Rosmerta, from a relief in Gloucester
You bring to us
The Cup of Plenty
For the Harvest
The Vat , the Dish
The Mixing Bowl
The Vessel from the Well Shaft
Drawing sweet water from the Earth
Bringing for us the Waters of Life
Bringing before us the Mirror Pool of Vision
So you are named
The Great Provider
The Far Seer
Whose Shining Cup annoints
Shaping the Ways of the World
Bestowing Plenty, the Wealth we hold
In common, Sovereignty claimed
But gained only with your Blessing:
Bless us who would hold the Earth for you
Bless us when we challenge those
Who seek to hold it without Love.
We need a modern version of Sovereignty and how we relate to a Goddess of Sovereignty in our times when power is held without such validation.
Michael Enright traces the office of Cup-Bearer in early Germanic and Celtic societies back to Rosmerta with her Cup, Ladle and Bucket. See: Lady With a Mead Cup (Four Courts Press,1996). He also links the role of Cup-Bearer with that of Prophetess and in particular with the Seer Veleda, referred to by Tacitus in Germania.
John Carey examines the role of Sovereignty as a young woman and Cup-Bearer associated with Lug in the early Irish tale Baile in Scáil in Ireland and the Grail (Celtic Studies Publications, 2007) and also identifies possible links with Rosmerta, as does Proinsias MacCana in Celtic Mythology (Hamlyn, 1968).
In a discussion by Rachel Bromwich of the drowning of the lands of Gwyddno Garanhir at Cantre’r Gwaelod as described in a poem in The Black Book of Carmarthen, and the role of Mererid as ‘Maiden’ and ‘Fountain Cup-Bearer’ , the context of the office of ‘Machteith’ (‘Maiden’) in Welsh courts is identified. See The Early Cultures of North-WestEurope ed. C Fox & B Dickens ( Cambridge, 1950). Mererid, as represented in this poem, appears to be of a type with the well maidens whose violation causes flooding from the well and is a source of several legends in Ireland and Wales explaining the origins of lakes .
There is an echo of this maiden role in the fourth of the four Mabinogi tales where Math fab Mathonwy has a ‘maiden foot-holder’ called Goewin who later becomes his wife after being raped by his nephew. In a recent post I suggested that it might be useful to regard both Gwydion and Lleu in that tale as aspects of Lugus. Similarly we may regard Goewin and Aranrhod from the same tale as aspects of Rosmerta : the maiden function as expressed in later offices of Cup-Bearer and the fecundity function in Aranrhod‘s bearing of two children when she, herself, is asked to replace Goewin in this role. But there seem to be a reverse logic operating here. Lleu‘s sovereignty is not affirmed and rather than taking the Sovereignty Goddess for a wife, one is created for him out of flowers when Aranrhod refuses to recognise him. What is going on here?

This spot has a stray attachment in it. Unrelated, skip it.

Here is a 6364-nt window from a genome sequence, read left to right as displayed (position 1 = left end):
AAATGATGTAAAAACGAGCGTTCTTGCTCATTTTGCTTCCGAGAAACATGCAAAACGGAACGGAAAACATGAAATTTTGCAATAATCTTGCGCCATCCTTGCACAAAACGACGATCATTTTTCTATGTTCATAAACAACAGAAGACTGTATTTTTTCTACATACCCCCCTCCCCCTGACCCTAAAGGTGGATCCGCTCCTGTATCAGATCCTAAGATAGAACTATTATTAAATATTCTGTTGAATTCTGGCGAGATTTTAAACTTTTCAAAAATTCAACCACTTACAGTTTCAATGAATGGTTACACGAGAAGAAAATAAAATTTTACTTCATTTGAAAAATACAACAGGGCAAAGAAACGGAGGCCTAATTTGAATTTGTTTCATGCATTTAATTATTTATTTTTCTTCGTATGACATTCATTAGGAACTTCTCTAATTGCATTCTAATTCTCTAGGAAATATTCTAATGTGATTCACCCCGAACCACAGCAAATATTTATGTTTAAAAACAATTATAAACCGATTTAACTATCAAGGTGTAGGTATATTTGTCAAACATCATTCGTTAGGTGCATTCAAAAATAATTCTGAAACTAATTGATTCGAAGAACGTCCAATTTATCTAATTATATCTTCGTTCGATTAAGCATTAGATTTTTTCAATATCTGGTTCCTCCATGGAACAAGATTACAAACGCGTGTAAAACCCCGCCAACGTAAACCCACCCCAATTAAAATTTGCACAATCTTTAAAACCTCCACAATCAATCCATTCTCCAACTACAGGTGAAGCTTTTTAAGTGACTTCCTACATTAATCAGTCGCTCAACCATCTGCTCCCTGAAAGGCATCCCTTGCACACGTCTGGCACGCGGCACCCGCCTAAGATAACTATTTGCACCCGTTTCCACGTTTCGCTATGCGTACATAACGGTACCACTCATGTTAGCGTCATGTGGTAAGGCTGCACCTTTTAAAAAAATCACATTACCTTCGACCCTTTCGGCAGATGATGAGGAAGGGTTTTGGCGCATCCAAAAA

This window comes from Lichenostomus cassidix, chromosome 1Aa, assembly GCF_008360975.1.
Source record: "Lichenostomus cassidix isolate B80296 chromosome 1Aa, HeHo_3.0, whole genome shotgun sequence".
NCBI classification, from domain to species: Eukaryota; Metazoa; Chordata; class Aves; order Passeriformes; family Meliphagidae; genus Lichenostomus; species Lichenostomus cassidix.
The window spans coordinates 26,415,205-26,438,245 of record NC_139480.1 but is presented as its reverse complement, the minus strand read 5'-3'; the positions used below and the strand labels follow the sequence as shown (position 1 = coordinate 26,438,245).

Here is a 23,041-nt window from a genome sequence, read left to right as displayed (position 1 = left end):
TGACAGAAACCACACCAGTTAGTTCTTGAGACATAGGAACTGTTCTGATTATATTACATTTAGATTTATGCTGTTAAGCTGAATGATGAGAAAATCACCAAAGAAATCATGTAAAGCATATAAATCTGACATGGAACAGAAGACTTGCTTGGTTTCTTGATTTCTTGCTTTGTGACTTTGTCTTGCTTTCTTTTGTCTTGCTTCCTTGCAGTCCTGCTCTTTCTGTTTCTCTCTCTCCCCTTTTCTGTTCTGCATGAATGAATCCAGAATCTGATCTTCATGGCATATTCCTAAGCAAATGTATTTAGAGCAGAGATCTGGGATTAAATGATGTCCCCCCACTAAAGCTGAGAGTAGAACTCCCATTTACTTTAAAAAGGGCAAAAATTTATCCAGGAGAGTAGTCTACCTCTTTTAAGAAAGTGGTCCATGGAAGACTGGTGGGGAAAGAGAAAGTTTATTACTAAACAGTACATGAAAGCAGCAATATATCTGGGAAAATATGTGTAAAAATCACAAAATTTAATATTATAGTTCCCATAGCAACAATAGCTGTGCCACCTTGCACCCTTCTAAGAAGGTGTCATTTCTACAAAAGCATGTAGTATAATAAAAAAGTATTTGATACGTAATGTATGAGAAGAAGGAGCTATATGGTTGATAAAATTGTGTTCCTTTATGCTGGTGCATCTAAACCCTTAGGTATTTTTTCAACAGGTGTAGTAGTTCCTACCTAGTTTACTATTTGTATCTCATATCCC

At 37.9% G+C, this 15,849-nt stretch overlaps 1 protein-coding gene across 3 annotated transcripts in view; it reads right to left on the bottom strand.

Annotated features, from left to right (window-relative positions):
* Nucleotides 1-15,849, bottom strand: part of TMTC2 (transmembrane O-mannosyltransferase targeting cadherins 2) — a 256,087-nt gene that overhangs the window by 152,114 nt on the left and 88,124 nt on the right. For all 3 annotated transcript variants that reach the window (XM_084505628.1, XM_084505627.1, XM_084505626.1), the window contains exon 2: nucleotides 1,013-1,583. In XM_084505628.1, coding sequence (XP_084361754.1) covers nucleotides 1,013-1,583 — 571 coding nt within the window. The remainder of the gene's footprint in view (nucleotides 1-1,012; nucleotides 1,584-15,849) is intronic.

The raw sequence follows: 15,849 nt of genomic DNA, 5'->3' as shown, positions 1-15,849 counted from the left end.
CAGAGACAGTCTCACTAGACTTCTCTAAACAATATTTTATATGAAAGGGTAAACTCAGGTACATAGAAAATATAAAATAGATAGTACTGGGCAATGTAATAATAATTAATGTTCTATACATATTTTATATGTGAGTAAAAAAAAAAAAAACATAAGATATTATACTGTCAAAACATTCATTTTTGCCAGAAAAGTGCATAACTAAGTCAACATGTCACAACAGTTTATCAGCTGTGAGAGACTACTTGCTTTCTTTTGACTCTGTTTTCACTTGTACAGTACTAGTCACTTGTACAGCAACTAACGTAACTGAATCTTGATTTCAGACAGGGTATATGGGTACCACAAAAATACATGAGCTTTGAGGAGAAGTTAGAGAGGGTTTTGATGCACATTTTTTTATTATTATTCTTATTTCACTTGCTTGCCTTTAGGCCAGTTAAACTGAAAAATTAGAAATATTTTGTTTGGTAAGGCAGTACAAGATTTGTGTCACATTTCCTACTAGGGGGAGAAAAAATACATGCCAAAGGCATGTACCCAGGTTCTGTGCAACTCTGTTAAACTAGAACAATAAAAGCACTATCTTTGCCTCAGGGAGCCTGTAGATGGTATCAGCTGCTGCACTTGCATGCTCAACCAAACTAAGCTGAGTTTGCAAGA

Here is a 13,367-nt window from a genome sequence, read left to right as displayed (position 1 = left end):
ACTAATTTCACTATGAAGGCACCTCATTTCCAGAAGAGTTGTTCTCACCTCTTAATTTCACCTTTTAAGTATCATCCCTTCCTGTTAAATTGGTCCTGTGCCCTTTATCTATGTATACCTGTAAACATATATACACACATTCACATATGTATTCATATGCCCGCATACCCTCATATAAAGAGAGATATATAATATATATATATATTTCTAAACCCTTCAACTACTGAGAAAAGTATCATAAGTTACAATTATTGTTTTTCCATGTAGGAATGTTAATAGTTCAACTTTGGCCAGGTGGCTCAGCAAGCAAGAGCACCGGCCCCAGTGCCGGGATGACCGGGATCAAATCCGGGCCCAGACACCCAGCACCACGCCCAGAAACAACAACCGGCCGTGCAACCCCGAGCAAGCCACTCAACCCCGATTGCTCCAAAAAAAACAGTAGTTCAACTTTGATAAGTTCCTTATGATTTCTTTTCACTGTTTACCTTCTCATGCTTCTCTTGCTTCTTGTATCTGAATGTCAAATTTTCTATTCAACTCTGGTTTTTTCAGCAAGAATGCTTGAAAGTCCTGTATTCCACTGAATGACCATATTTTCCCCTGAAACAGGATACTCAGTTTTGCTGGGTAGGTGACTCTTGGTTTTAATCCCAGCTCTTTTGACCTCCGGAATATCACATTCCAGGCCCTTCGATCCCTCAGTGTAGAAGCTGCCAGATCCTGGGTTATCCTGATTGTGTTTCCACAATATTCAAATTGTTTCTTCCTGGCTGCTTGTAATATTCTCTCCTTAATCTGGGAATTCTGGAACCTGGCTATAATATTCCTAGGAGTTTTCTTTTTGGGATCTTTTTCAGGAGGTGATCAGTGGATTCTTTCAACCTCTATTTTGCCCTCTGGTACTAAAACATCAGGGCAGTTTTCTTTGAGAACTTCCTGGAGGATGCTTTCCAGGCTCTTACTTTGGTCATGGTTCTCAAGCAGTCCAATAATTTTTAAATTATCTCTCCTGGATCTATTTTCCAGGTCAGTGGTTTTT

First we should note that when gods appear in stories their relationships often get mixed up so that partners might appear as husband and wife, parent and child or other relation. Secondly that gods can give rise to a range of human figures when they appear in stories or later lore. Examining the appearances of the god Lugus in Irish stories Mark Williams comments in Ireland’s Immortals (Princeton, 2017) that there might have been “multiple Luguses” including the many heroes, ancestors and legendary kings who seem to be mortals ruling as his representative or alter ego. So Lleu can in this way be both subject to the Sovereignty Goddess as well as being (as Gwydion?) her associate. Is the refusal to recognise him here a continuing consequence of the rape of Goewin in the first part of the tale?
If violating her maiden role can be linked to an attempted subversion of Sovereignty by force, the shape-shifting of Lleu can be seen as a continuation of the shape-shifting imposed on Gwydion and Gilfaethwy as punishment for the rape. Lleu‘s battle with Gronw for the right to rule is the agency of his shift into the form of an eagle. But when he returns to kill Gronw it is Blodeuedd who is transformed into an owl.
John Carey, in an interesting article on this tale, regards it as a British Myth of Origins (Historyof Religions, Vol 31, 1991). He sees the virgin status of Goewin, and the fact that Math is unmarried, as indicating a timeless ‘Golden Age’ before mortality when the King simply put his feet in the lap of Sovereignty or stood on the Virgin Earth. With the coming of mortality – and therefore sex – the same female figure then becomes his wife. I’m not sure I go along with this as a myth of origins but I do agree that the transformation of Goewin’s maiden status is a crucial element in the thematic development of this story. The shift in her status from maiden to wife seems to me to be about a shift in the protocols for the right to rule. The one time when Math does not have to have his feet in Goewin’s lap is when he is defending his territory. When Lleu is absent from Blodeuedd his rule is challenged. The banishment of Blodeuedd when Lleu‘s rule is restored could be seen as an appropriation of power from the Sovereignty Goddess whose role seems to be distributed across the three female figures in this story.
In Gaul, and later in Britain, the Romans paired Rosmerta with their own Mercury rather than Lugus. This seems to have been a process of assimilation following appropriation. There are many ways that sovereignty can be claimed, exercised or subverted. Understanding this may allow us to develop our own sense of how it is exercised, refused or acknowleged in our own time.
In my own practice at my Water Shrine I acknowledge Mererid as Shrine Guardian and Holder of the Cup of Rosmerta.